The TL;DR of this is that you can use filtered indexes to keep all of your “hot data” in a separate physical structure, and even on separate underlying hardware (you may have a fast SSD or PCIe drive available, but it can’t hold the whole table).
Using filtered indexes is an interesting way of solving issues that partitioning normally would help you out with. I’m looking forward to the next part in the series.
Execution plans got a cool new piece of diagnostic information in SQL Server 2012 SP3, and we believe we’ll soon have this change in SQL Server 2014 and the coming SQL Server 2016: “Number of Rows Read”.
In fancy language, this is “better diagnostics” when a query plan has “residual predicate pushdown” (KB 3107397).
In human language, SQL Server will now tell you “How many rows did I really have to read, even if I have a hidden filter in here?”
This appears in actual execution plans only. Sorry, there is no such thing as “Estimated Number of Rows Read” that I can find.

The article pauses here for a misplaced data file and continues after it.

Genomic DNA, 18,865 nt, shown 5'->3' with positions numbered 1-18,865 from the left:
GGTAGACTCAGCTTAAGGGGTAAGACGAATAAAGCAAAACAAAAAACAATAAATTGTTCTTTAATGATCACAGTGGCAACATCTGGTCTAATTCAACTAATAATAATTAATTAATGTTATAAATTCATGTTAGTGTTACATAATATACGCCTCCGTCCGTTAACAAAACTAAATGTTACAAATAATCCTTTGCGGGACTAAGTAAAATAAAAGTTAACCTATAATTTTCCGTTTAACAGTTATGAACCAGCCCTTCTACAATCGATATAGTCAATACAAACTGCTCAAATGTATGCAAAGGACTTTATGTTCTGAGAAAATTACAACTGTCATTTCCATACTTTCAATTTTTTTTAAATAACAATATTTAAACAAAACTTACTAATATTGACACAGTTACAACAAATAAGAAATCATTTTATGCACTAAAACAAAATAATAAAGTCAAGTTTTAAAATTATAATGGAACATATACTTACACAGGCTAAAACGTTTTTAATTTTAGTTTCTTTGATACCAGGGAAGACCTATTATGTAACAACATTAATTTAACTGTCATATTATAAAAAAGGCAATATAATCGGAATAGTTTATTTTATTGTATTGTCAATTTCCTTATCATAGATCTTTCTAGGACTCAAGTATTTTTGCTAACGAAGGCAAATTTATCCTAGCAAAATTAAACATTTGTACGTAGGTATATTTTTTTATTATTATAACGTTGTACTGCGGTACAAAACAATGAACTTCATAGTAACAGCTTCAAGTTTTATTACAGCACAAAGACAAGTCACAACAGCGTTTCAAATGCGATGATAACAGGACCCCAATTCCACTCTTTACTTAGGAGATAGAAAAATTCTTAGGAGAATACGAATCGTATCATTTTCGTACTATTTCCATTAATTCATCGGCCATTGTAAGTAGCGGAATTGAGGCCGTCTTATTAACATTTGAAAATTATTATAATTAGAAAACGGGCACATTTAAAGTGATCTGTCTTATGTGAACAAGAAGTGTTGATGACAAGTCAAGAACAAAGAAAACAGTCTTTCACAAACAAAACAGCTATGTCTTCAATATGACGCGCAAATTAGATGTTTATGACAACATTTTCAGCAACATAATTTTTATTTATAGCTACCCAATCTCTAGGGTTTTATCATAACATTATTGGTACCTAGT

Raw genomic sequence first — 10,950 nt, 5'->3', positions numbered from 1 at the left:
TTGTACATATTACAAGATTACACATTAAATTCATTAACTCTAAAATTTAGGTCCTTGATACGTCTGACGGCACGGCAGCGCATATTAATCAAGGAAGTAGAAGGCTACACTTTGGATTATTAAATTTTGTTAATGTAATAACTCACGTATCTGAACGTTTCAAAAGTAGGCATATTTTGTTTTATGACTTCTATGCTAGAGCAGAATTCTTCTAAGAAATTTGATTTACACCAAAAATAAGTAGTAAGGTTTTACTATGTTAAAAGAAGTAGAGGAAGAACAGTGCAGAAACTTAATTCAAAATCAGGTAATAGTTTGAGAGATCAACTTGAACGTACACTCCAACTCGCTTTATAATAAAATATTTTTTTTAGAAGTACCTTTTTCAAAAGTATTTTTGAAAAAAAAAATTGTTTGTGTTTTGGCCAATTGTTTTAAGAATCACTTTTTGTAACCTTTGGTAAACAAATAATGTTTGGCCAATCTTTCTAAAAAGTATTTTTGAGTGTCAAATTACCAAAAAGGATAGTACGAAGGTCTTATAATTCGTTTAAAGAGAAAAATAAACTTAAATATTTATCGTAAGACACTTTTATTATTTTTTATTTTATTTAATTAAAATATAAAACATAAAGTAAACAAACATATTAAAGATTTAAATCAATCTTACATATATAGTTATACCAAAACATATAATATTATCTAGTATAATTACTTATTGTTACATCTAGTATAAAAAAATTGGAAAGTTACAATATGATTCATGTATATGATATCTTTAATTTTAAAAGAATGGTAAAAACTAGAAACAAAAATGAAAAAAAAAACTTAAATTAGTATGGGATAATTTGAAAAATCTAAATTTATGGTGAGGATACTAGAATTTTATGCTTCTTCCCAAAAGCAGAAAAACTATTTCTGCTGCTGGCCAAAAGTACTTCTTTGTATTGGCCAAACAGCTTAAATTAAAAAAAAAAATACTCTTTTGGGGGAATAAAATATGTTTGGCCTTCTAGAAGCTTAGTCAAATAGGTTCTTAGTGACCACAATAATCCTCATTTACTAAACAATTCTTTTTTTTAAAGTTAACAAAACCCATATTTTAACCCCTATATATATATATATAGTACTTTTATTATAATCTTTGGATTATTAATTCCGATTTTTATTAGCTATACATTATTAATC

This is another piece of useful information now available in execution plans. Hopefully it’ll be supported in SQL Server 2014 and 2016 soon enough.
Once you select the option to create a new server, you see similar options to those you saw in the Azure Management Portal. However, this time you see a server name.
Alas, you can again name your own database servers! As you can see above in the Azure Preview Portal, the server has been created with the provided name. Then if we switch over to the Azure Management Portal, we will see the same.
Choose your names wisely.
If you click on the query_plan link, you can see what the plan looks like. After you have reviewed it and determined the plan is bad then you can paste your plan handle over the one below to remove it from the proc cache.
DBCC FREEPROCCACHE normally is something you don’t want to play with in production, but this is narrowly focused enough not to harm you down the line.